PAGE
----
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DIANNE KLEIN

Parents Take Flights of Fancy in Tales of Birds and the Bees

July 18, 1993|DIANNE KLEIN

The daughter, 6, asks her father, 42, directly.

"Dad," she says. "How do babies get inside their mother's stomach?"

"Uh," the father says. "Well, a man and a woman fall in love, and then they get married, and then they decide that they want to have a baby, and then they do."

" Nooo ," she says. "How does the baby get there? In her stomach?" This time the kid was looking him straight in the eye.

"Uh, well . . . " he says. "The mother takes a pill."

"Oh," she says. Then she goes on to something else.

Thank God I wasn't there. The father, my own husband, confessed later on.

"Well, she asked me point-blank," he tells me. "She was insistent ."

So this explains the Logic of Man. Or maybe it's not really a chromosomal thing, just too much TV. Maybe that's how the Jetsons' children were born. Or Dr. Spock?

By the time I told my daughter a vague version of the truth, I don't think she much cared. At 6, she has many more pressing matters on her mind. At 9, however, I've heard that kids might not be so easily put off.

My neighbor's son, for example, had a heart-to-heart with his father not too long ago. "What's a prostitute?" the boy wants to know. His friends had been joking about whatever a prostitute was.

"Well," says Dad. "Um, let's see . . . You know how the toaster oven starts getting warm and then it gets really hot?"

"Yeah," says his son.

"Well, that's what happens to men sometimes," Dad goes on. "And then . . . "

I couldn't make this up. I am not a man.

One thing I have noticed in these male stories of sex and procreation: They seem to be getting more high-tech. My own father told me way back when about a cabbage patch. That's where my sister and I came from.

(Of course, I was more inclined to believe the vegetable story than I was the truth that Melanie Hall whispered to me in the fifth grade. "Why would anybody do that ?" I said. But Melanie swore that it was true and she was my best friend at the time.)

Not that too many kids these days are waiting until the fifth grade to start harboring doubts about something like the probability of a cigar-smoking stork actually delivering baby Dumbo to his mom. Already in our house even the existence of the Tooth Fairy (!) has been questioned now and then.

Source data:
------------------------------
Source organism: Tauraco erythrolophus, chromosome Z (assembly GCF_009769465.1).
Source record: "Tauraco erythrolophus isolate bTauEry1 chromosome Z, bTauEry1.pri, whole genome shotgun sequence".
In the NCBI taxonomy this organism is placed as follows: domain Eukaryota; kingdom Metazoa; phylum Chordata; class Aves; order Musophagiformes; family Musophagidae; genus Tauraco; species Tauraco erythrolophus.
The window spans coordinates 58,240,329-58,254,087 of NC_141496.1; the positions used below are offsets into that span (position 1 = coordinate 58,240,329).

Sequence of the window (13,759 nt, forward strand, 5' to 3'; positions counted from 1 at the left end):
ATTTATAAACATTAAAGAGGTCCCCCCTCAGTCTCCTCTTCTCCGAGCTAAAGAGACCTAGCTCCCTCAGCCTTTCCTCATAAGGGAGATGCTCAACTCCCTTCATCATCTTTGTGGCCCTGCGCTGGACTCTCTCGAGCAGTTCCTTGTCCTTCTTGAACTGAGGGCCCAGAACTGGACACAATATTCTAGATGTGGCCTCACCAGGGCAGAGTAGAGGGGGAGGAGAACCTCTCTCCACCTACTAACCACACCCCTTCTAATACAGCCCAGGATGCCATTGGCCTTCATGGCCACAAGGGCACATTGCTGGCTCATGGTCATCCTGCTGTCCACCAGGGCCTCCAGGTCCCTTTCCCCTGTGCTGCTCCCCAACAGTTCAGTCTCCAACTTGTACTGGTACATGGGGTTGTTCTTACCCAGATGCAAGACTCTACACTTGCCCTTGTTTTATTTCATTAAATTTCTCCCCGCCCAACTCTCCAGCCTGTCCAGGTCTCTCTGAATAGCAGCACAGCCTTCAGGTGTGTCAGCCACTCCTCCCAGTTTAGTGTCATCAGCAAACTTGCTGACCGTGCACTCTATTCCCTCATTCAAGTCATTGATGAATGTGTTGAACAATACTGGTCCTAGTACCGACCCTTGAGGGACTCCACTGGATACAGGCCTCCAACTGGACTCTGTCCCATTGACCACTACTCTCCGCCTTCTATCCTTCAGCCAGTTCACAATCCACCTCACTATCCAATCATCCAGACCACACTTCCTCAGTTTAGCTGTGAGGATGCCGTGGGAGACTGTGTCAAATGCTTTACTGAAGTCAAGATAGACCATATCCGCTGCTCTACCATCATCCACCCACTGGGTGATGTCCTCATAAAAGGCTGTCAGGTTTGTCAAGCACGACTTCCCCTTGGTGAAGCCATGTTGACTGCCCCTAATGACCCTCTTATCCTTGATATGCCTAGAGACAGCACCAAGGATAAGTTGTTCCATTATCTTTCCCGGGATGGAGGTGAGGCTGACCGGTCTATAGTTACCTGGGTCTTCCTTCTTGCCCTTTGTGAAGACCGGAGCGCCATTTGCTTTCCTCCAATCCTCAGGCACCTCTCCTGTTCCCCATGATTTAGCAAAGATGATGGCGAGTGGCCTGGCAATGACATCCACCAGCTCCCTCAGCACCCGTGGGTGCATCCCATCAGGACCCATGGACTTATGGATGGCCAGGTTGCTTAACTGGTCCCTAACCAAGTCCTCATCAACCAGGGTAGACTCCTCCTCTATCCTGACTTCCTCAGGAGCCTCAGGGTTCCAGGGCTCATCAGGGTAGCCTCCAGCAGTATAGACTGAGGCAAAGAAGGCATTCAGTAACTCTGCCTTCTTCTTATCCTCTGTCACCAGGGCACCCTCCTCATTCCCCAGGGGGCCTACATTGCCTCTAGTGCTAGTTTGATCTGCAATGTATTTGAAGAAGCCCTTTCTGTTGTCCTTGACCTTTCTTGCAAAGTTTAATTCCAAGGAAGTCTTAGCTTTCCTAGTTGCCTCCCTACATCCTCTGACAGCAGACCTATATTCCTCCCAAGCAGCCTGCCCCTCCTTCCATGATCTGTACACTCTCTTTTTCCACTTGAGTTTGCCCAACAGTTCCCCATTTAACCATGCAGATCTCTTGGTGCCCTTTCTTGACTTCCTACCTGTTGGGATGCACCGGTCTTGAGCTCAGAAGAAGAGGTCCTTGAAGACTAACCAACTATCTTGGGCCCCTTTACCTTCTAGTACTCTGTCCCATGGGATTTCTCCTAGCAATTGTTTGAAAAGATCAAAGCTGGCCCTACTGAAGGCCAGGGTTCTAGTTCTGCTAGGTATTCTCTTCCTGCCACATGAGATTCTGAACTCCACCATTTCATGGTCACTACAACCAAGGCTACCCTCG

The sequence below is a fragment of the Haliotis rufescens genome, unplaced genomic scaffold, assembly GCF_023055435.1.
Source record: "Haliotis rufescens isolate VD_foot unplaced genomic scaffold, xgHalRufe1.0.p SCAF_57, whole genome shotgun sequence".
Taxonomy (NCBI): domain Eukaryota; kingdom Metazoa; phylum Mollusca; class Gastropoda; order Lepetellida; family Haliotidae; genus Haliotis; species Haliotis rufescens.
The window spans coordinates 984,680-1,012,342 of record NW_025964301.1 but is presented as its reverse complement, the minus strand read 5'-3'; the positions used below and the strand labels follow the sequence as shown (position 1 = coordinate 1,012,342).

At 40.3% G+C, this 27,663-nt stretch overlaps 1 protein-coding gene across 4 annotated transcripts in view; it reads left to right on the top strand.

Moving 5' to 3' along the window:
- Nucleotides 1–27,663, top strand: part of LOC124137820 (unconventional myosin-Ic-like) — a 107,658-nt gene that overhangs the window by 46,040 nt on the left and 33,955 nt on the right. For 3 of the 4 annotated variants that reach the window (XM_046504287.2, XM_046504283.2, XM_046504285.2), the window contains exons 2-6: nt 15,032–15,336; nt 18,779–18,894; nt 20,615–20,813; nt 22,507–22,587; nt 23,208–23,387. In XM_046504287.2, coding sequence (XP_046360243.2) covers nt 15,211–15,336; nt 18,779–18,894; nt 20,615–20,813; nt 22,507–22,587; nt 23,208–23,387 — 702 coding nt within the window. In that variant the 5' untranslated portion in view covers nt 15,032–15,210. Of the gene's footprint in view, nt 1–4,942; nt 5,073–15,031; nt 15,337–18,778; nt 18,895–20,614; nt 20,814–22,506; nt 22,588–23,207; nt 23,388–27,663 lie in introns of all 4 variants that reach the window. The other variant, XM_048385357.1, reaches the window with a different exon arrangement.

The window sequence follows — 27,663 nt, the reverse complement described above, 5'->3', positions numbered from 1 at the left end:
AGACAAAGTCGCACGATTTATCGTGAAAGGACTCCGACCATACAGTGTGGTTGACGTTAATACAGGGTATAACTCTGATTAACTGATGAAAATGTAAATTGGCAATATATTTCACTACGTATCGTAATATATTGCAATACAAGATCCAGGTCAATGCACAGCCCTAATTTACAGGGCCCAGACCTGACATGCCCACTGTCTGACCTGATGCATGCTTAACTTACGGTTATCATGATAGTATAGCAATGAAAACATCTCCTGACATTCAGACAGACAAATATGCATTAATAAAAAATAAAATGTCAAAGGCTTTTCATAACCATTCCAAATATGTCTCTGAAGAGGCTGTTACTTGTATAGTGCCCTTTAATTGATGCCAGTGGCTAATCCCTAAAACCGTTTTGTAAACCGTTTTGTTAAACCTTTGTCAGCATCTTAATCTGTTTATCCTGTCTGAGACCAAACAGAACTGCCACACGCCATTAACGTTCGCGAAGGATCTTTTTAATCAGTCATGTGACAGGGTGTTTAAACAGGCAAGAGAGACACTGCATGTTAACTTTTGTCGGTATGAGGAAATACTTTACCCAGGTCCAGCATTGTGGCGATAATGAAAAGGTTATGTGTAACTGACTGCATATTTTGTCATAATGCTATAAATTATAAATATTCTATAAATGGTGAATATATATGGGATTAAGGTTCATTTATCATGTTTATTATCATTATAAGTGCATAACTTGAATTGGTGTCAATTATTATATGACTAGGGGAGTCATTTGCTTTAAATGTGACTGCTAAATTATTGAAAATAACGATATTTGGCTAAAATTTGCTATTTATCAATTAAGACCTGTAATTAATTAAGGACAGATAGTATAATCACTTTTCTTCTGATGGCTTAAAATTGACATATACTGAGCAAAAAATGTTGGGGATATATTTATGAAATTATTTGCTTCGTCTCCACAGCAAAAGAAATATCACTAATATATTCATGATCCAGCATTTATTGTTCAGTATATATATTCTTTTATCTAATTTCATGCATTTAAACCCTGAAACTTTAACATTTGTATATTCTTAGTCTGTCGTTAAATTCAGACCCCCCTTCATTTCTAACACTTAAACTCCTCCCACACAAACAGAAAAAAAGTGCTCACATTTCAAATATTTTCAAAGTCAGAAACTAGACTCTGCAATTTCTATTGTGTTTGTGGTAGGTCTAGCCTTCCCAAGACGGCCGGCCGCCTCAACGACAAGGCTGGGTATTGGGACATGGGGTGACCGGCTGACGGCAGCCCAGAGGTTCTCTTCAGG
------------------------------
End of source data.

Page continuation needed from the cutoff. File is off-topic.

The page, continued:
Daughter, holding newly liberated baby tooth before bedtime: "Mom, Miles says there is no such thing as the Tooth Fairy."

Me: "That's ridiculous. Why would he say that? Maybe the Tooth Fairy just hasn't given Miles any money under his pillow. What do you think?"

Daughter: "Yeah. And she gave me 50 cents!"

Although, granted, this sexuality thing is a little more complicated than the Tooth Fairy's building plans. (Front teeth are just perfect for the doors to her castle. Molars are great for the base.)

The other day, for instance, my daughter asks, "Mom, what does gay mean?"

Me: "Gay? Um. Why, honey? Where did you hear that?"

So she tells me that her cousins, ages 9 and 10, had told her that she was gay. I felt like I was on "Seinfeld" then.

"No, you're not gay," I tell her. "Not that there's anything wrong with being gay . . . "

All of this is part of the reason why I've always been such a strong believer in sex education in the schools. Can you imagine what parents, probably fathers, will come up with next?

The Top 10 Answers to the Question, "Where Do Babies Come From, Dad?"

10. Dirty toilets

9. Drive-in movies

8. You know that bread-making machine that your mom has? Well, God has one of those too.

7. A shot. Only it doesn't hurt.

6. Slow dancing with your eyes closed after you're married.

5. A special X-ray machine only for moms.

4. You have to sign up for them where you get your marriage license.

3. Santa brings them if you're good.

2. Diamonds. That's why women always want them.

And the No. 1 Answer to the Question, "Where Do Babies Come From, Dad?"

1. Ed McMahon.

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